This sort of thing crops up often throughout the game. Often what to do is obvious, or there'll be a clearly useful object sitting around in plain sight. However, you won't be allowed to pick it up or proceed until you've done something rather arbitrary. Sometimes Martin will even point out, "That could be useful." and make no move at all to take it until you trip the Plot Flag he's waiting for. I realize it could be useful, Obvious Man, that's why I've been pointing it out to you for the past 10 minutes.
At least it can be said that key items stand out against the background. I'd like to point out that Nibiru's pre-rendered backdrops are quite nice-looking and do show off potential inventory and locations to travel to rather well. Additionally, control is simple, and they've even included a nice double-click fast travel option to get you places in a hurry. Sound doesn't hold up so well, however. As I played through Nibiru, I was constantly in awe of the voice acting. Rarely have I heard such an unenthusiastic collection of janitors and programmers drowsing their way through their lines. (The bad guys in particular are cringe-worthy; one of them is faking an accent but can't decide if he's French or German. Sometimes he's both at the same time.) The exception to the dull voice acting rule is our good hero Martin, whose smarmy and smug tones manage to make his performance rather hilarious in comparison.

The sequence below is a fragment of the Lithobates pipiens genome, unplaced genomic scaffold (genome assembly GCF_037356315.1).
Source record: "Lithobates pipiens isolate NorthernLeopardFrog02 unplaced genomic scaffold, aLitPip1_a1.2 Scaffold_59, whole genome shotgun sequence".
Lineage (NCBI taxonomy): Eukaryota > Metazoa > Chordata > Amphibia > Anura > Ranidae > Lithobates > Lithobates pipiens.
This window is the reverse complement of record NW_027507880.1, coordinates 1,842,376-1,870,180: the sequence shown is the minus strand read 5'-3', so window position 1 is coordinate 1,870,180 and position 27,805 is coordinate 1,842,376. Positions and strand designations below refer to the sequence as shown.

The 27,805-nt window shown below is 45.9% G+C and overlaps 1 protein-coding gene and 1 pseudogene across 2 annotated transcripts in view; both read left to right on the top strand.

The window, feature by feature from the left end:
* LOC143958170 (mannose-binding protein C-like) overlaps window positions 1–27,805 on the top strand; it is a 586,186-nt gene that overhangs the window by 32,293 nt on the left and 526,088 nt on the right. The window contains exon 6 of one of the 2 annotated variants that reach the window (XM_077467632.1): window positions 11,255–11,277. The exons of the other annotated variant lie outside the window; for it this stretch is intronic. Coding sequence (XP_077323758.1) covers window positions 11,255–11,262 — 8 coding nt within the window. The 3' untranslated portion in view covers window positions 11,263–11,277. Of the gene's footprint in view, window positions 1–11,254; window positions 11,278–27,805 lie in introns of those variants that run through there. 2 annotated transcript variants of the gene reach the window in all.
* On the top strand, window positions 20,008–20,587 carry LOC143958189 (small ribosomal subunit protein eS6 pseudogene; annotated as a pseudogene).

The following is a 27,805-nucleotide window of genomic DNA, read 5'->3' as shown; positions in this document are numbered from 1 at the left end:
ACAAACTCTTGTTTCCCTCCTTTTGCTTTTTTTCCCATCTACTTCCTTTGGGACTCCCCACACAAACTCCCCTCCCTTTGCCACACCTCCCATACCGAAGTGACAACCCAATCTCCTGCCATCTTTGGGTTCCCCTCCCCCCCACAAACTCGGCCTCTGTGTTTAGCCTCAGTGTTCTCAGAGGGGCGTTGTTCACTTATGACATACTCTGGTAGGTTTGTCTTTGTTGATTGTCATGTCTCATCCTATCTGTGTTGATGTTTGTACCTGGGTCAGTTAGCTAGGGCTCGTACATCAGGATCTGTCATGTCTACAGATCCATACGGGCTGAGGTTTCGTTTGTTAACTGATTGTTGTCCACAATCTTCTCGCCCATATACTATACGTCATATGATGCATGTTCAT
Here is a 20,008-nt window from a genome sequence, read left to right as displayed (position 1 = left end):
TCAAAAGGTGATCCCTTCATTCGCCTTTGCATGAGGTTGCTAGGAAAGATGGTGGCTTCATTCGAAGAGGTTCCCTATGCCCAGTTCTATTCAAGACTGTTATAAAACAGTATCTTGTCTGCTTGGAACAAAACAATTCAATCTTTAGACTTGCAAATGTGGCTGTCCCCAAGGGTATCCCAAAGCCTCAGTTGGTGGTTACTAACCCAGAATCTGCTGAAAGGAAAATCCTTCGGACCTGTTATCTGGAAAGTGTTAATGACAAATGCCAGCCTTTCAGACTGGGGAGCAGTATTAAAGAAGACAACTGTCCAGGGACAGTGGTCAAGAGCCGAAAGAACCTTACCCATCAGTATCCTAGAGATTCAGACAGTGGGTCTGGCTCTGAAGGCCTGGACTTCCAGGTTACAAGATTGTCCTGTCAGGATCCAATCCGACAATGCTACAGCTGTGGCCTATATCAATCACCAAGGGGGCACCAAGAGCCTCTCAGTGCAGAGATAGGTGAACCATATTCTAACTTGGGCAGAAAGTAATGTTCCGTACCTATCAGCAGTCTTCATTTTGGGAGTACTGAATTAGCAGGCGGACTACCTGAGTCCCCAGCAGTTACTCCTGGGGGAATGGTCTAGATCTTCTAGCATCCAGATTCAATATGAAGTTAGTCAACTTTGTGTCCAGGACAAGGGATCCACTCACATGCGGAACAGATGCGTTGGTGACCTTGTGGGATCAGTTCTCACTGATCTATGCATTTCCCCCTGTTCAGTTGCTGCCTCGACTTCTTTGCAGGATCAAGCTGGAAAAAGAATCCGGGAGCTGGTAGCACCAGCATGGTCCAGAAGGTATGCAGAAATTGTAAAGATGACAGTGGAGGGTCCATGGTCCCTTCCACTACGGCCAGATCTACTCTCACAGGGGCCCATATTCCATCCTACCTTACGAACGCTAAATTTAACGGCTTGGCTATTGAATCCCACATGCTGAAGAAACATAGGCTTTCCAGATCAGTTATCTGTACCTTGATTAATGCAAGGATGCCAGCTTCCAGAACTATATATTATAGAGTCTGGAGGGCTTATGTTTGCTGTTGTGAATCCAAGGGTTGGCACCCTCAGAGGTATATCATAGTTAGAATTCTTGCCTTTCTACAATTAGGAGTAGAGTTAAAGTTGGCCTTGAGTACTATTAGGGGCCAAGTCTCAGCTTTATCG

Let's talk about Martin for a moment more, since we've gradually wound around to him again. You remember that casual day- wrecking I mentioned? He just loves doing that. To pluck an example at random from the game itself with some details slightly tweaked to avoid too many spoilers, Martin arrives in a small seaside village with no place to stay, so he swings by the local hotel (which coincidentally some of the Bad Guys are also staying at) to find a room. Of course, the hotel is booked solid. He talks an old and extremely drunken man at the bar into giving Martin his name and room number, so Martin can phone the man's son and tell him where he'll be staying. Instead, Martin calls the hotel and cancels the man's reservation, then swings back into the hotel and happily sets up his own reservation in the mysteriously just-canceled room.
All through the game, he pulls things like that. Food poisoning, impersonating law enforcement, tying dynamite to small animals to blast open locked doors – nothing gets past Martin. His superpower is the ability to violate human rights in every way available. If this were done in an ironic sense or even with some consciousness of what was going on, I might not find it so offensive, but he and the game alike treat the people he meets as just means to an end. He alternates between amusing and painful to watch in his dealings with NPCs.